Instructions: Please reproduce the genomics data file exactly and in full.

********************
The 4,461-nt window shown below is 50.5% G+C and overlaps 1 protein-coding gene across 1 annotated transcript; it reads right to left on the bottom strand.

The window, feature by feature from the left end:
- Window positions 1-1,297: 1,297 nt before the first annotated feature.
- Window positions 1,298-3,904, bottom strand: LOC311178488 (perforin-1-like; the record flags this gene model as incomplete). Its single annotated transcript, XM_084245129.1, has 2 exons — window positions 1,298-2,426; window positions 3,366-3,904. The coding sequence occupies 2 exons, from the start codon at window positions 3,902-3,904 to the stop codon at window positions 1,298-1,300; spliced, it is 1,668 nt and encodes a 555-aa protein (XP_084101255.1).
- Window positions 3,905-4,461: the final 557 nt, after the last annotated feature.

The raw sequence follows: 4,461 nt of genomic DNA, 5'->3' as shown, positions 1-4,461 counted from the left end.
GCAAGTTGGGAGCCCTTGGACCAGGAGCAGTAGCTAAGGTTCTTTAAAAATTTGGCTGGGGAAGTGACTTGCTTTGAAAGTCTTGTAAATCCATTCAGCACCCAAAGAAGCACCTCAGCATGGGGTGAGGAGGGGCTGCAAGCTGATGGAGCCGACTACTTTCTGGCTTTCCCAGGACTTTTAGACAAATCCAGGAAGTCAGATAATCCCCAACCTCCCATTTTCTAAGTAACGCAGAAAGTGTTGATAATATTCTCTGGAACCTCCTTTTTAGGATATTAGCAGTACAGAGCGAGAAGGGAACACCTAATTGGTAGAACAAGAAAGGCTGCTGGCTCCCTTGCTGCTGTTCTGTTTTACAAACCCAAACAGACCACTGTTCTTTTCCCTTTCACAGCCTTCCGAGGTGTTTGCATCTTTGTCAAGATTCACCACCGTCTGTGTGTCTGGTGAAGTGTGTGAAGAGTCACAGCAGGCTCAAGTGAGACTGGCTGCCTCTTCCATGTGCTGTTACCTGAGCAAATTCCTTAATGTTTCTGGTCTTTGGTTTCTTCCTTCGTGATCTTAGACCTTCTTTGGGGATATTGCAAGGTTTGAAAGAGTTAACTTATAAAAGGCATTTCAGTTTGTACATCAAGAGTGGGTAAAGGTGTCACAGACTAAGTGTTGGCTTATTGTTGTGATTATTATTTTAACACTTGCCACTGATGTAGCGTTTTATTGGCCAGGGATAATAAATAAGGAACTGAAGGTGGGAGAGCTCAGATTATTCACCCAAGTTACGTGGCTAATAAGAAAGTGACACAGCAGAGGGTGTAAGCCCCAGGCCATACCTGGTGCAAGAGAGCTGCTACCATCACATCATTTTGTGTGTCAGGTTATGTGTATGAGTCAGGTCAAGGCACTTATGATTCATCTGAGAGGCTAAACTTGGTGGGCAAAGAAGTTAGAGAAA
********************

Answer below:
The 4,461-nt window shown below is 50.5% G+C and overlaps 1 protein-coding gene across 1 annotated transcript; it reads right to left on the bottom strand.

The window, feature by feature from the left end:
- Window positions 1-1,297: 1,297 nt before the first annotated feature.
- Window positions 1,298-3,904, bottom strand: LOC311178488 (perforin-1-like; the record flags this gene model as incomplete). Its single annotated transcript, XM_084245129.1, has 2 exons — window positions 1,298-2,426; window positions 3,366-3,904. The coding sequence occupies 2 exons, from the start codon at window positions 3,902-3,904 to the stop codon at window positions 1,298-1,300; spliced, it is 1,668 nt and encodes a 555-aa protein (XP_084101255.1).
- Window positions 3,905-4,461: the final 557 nt, after the last annotated feature.

The raw sequence follows: 4,461 nt of genomic DNA, 5'->3' as shown, positions 1-4,461 counted from the left end.
GCAAGTTGGGAGCCCTTGGACCAGGAGCAGTAGCTAAGGTTCTTTAAAAATTTGGCTGGGGAAGTGACTTGCTTTGAAAGTCTTGTAAATCCATTCAGCACCCAAAGAAGCACCTCAGCATGGGGTGAGGAGGGGCTGCAAGCTGATGGAGCCGACTACTTTCTGGCTTTCCCAGGACTTTTAGACAAATCCAGGAAGTCAGATAATCCCCAACCTCCCATTTTCTAAGTAACGCAGAAAGTGTTGATAATATTCTCTGGAACCTCCTTTTTAGGATATTAGCAGTACAGAGCGAGAAGGGAACACCTAATTGGTAGAACAAGAAAGGCTGCTGGCTCCCTTGCTGCTGTTCTGTTTTACAAACCCAAACAGACCACTGTTCTTTTCCCTTTCACAGCCTTCCGAGGTGTTTGCATCTTTGTCAAGATTCACCACCGTCTGTGTGTCTGGTGAAGTGTGTGAAGAGTCACAGCAGGCTCAAGTGAGACTGGCTGCCTCTTCCATGTGCTGTTACCTGAGCAAATTCCTTAATGTTTCTGGTCTTTGGTTTCTTCCTTCGTGATCTTAGACCTTCTTTGGGGATATTGCAAGGTTTGAAAGAGTTAACTTATAAAAGGCATTTCAGTTTGTACATCAAGAGTGGGTAAAGGTGTCACAGACTAAGTGTTGGCTTATTGTTGTGATTATTATTTTAACACTTGCCACTGATGTAGCGTTTTATTGGCCAGGGATAATAAATAAGGAACTGAAGGTGGGAGAGCTCAGATTATTCACCCAAGTTACGTGGCTAATAAGAAAGTGACACAGCAGAGGGTGTAAGCCCCAGGCCATACCTGGTGCAAGAGAGCTGCTACCATCACATCATTTTGTGTGTCAGGTTATGTGTATGAGTCAGGTCAAGGCACTTATGATTCATCTGAGAGGCTAAACTTGGTGGGCAAAGAAGTTAGAGAAA